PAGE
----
In contrast, the picture of volition painted by evolution accounts for imperfection. The appetites and passions evolved for specific purposes and continue to serve critical roles in human cognition.**** Furthermore, although we have evolved enough sophistication to inhibit emotional impulses when inappropriate, there is no need for evolution to have granted us perfect discipline in this regard, nor even any way to envision how it could. Evolution does not produce perfect things; it only produces things one step better than the last at reproductive fitness. In other words, it’s not our fault that we are imperfect. We can and should strive to improve ourselves, yet we don’t have to bear the mark of guilt for what we are. Science’s theory of the evolved mind frees us from the anxiety of perfection, so that we need not experience the distance to the ideal as a personal failure.
I say that this is perhaps the greatest gem science has to offer because it holds the key to the holy grail sought by virtually all ancient philosophers: freedom from suffering.
In order to recognize this why this is so, first we need to distinguish between pain and anxiety about pain. Pain is inevitable, a part of the human condition, and a certain amount of pain is often productive – the pain of struggling to give birth to something new, for example. But anxiety about pain – all the worrying and fretting – is completely avoidable. This relates to the anxiety of perfection, because aiming for flawlessness sets us up for failure and thus leads to anxiety over that failure – anxiety that is totally avoidable. The freedom from perfection frees us from anxiety about personal flaws by completely accepting the inevitability of personal flaws. When we completely and fully accept the fact that we will always experience some imperfection in ourselves, we cease to feel our natural blemishes as personal failings. Moreover, we become free to improve ourselves as much as humanly possible without setting ourselves up for failure.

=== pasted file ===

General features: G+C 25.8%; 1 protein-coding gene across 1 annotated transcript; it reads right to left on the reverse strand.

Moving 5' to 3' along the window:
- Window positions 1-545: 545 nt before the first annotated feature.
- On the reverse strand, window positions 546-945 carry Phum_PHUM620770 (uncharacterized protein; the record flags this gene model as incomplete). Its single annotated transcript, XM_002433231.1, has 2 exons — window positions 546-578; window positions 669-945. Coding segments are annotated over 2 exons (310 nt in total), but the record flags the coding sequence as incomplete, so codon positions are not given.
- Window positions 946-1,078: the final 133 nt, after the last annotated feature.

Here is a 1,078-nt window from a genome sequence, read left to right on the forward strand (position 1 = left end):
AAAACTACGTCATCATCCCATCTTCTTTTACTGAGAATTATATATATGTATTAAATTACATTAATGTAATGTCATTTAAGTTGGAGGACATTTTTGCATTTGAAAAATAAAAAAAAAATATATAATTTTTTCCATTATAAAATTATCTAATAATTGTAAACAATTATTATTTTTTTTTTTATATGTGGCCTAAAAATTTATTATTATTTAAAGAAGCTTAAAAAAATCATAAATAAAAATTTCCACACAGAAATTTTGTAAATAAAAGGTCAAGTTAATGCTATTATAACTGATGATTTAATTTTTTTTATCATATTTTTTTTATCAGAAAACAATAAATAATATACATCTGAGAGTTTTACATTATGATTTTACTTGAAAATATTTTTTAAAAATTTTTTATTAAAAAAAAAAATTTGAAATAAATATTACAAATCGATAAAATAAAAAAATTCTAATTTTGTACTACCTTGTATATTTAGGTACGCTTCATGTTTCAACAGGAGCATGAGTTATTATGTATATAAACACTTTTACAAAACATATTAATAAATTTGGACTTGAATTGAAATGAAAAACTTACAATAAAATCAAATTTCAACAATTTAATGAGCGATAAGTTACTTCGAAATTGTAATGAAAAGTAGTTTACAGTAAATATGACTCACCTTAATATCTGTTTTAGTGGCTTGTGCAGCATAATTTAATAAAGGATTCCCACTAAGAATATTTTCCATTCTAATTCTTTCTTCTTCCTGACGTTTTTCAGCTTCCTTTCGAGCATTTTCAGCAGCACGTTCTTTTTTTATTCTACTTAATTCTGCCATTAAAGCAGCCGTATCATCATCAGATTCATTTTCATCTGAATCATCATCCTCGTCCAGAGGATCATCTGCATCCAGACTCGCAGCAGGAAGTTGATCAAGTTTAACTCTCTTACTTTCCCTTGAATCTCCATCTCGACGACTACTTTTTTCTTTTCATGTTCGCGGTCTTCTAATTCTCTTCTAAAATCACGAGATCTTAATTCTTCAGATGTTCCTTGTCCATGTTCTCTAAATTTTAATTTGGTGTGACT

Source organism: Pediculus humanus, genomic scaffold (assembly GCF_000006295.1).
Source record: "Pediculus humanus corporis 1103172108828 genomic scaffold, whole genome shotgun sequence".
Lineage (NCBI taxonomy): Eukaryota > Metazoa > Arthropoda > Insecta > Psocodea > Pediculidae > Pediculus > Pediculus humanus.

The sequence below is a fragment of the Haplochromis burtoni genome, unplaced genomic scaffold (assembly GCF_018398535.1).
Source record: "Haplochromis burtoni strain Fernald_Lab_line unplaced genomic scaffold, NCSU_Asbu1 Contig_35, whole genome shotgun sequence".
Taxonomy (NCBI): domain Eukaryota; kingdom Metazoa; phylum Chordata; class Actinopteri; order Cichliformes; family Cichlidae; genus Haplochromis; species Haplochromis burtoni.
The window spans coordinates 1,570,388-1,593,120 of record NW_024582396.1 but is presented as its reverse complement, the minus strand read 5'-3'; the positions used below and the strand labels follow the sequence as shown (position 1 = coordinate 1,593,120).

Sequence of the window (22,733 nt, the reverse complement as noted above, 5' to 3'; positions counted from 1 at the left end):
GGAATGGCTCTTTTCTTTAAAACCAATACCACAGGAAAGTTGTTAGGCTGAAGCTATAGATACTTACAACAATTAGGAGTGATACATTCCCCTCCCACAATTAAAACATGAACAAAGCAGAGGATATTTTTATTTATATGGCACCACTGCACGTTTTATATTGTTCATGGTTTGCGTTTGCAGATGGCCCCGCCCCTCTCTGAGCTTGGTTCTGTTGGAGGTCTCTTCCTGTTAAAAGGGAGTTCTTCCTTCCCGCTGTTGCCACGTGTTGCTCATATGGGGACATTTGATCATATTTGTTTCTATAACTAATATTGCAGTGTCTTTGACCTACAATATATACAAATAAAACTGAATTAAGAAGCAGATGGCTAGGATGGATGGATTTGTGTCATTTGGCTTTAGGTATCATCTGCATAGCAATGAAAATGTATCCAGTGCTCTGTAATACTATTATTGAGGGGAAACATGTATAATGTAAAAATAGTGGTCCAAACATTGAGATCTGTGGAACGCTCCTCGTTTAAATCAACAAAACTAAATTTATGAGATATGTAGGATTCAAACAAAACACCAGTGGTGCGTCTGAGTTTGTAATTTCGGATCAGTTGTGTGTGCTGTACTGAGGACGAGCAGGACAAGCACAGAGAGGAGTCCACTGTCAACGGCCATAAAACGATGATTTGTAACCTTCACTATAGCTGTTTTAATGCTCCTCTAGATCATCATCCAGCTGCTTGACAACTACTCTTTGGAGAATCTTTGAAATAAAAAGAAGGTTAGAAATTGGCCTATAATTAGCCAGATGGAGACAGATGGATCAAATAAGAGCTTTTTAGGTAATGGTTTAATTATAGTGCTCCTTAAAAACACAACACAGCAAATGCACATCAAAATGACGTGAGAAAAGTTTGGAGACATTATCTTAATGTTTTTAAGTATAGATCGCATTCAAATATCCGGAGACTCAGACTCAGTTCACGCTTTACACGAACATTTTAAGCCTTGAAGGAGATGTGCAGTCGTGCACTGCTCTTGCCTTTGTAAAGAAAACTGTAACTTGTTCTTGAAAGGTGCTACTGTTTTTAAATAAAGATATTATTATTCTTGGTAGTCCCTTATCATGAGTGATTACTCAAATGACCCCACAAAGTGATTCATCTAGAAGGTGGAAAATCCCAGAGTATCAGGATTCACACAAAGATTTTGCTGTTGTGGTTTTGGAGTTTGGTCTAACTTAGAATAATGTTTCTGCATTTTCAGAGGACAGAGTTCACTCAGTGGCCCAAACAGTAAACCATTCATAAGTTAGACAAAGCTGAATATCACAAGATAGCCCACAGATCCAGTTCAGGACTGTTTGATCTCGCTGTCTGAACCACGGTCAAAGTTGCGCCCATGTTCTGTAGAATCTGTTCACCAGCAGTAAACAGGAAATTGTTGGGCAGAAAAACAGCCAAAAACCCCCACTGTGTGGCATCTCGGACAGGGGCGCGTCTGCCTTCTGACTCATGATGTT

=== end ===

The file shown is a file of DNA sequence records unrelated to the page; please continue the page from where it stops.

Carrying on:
For most people, even those diseased or starving, the vast majority of suffering in life is avoidable anxiety. Science can improve human welfare the instant we fully integrate this profound insight.
The three freedoms mentioned here – freedom from alienation, certainty, and perfection – are just a few of the many ways that science remains relevant to spirituality today.